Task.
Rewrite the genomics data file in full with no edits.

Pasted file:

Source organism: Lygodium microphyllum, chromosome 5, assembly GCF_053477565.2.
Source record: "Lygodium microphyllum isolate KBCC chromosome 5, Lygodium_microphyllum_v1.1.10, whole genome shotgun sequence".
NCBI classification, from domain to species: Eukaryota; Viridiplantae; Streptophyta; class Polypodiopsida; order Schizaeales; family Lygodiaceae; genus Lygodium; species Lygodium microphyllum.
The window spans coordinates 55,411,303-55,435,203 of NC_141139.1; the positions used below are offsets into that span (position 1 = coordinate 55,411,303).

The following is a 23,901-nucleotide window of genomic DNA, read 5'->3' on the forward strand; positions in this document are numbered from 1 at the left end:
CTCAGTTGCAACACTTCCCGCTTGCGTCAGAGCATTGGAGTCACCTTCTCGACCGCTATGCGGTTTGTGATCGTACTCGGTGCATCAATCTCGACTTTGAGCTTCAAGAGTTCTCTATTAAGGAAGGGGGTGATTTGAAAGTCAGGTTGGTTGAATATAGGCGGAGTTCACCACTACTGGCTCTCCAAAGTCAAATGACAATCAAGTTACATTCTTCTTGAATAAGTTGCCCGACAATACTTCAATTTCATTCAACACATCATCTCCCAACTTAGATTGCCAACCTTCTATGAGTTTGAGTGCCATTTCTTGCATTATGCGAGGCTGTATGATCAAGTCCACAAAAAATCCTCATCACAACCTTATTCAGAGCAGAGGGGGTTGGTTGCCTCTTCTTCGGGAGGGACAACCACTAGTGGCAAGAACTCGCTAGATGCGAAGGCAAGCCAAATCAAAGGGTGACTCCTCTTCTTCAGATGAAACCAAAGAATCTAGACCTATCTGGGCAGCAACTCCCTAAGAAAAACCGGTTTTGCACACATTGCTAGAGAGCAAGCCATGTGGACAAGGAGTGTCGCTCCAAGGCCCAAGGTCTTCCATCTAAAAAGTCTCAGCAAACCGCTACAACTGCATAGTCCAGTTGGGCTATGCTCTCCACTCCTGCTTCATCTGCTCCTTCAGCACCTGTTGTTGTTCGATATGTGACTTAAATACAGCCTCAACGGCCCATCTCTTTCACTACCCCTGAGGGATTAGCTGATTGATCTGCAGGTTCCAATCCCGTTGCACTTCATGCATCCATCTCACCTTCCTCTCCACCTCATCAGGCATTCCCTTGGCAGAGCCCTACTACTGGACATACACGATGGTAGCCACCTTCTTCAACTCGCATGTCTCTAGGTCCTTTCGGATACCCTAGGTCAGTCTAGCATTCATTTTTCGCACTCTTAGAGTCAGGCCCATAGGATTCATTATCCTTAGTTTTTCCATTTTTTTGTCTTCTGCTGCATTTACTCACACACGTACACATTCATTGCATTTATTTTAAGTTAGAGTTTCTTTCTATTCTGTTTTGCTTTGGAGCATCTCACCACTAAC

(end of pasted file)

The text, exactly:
Source organism: Lygodium microphyllum, chromosome 5, assembly GCF_053477565.2.
Source record: "Lygodium microphyllum isolate KBCC chromosome 5, Lygodium_microphyllum_v1.1.10, whole genome shotgun sequence".
NCBI classification, from domain to species: Eukaryota; Viridiplantae; Streptophyta; class Polypodiopsida; order Schizaeales; family Lygodiaceae; genus Lygodium; species Lygodium microphyllum.
The window spans coordinates 55,411,303-55,435,203 of NC_141139.1; the positions used below are offsets into that span (position 1 = coordinate 55,411,303).

The following is a 23,901-nucleotide window of genomic DNA, read 5'->3' on the forward strand; positions in this document are numbered from 1 at the left end:
CTCAGTTGCAACACTTCCCGCTTGCGTCAGAGCATTGGAGTCACCTTCTCGACCGCTATGCGGTTTGTGATCGTACTCGGTGCATCAATCTCGACTTTGAGCTTCAAGAGTTCTCTATTAAGGAAGGGGGTGATTTGAAAGTCAGGTTGGTTGAATATAGGCGGAGTTCACCACTACTGGCTCTCCAAAGTCAAATGACAATCAAGTTACATTCTTCTTGAATAAGTTGCCCGACAATACTTCAATTTCATTCAACACATCATCTCCCAACTTAGATTGCCAACCTTCTATGAGTTTGAGTGCCATTTCTTGCATTATGCGAGGCTGTATGATCAAGTCCACAAAAAATCCTCATCACAACCTTATTCAGAGCAGAGGGGGTTGGTTGCCTCTTCTTCGGGAGGGACAACCACTAGTGGCAAGAACTCGCTAGATGCGAAGGCAAGCCAAATCAAAGGGTGACTCCTCTTCTTCAGATGAAACCAAAGAATCTAGACCTATCTGGGCAGCAACTCCCTAAGAAAAACCGGTTTTGCACACATTGCTAGAGAGCAAGCCATGTGGACAAGGAGTGTCGCTCCAAGGCCCAAGGTCTTCCATCTAAAAAGTCTCAGCAAACCGCTACAACTGCATAGTCCAGTTGGGCTATGCTCTCCACTCCTGCTTCATCTGCTCCTTCAGCACCTGTTGTTGTTCGATATGTGACTTAAATACAGCCTCAACGGCCCATCTCTTTCACTACCCCTGAGGGATTAGCTGATTGATCTGCAGGTTCCAATCCCGTTGCACTTCATGCATCCATCTCACCTTCCTCTCCACCTCATCAGGCATTCCCTTGGCAGAGCCCTACTACTGGACATACACGATGGTAGCCACCTTCTTCAACTCGCATGTCTCTAGGTCCTTTCGGATACCCTAGGTCAGTCTAGCATTCATTTTTCGCACTCTTAGAGTCAGGCCCATAGGATTCATTATCCTTAGTTTTTCCATTTTTTTGTCTTCTGCTGCATTTACTCACACACGTACACATTCATTGCATTTATTTTAAGTTAGAGTTTCTTTCTATTCTGTTTTGCTTTGGAGCATCTCACCACTAAC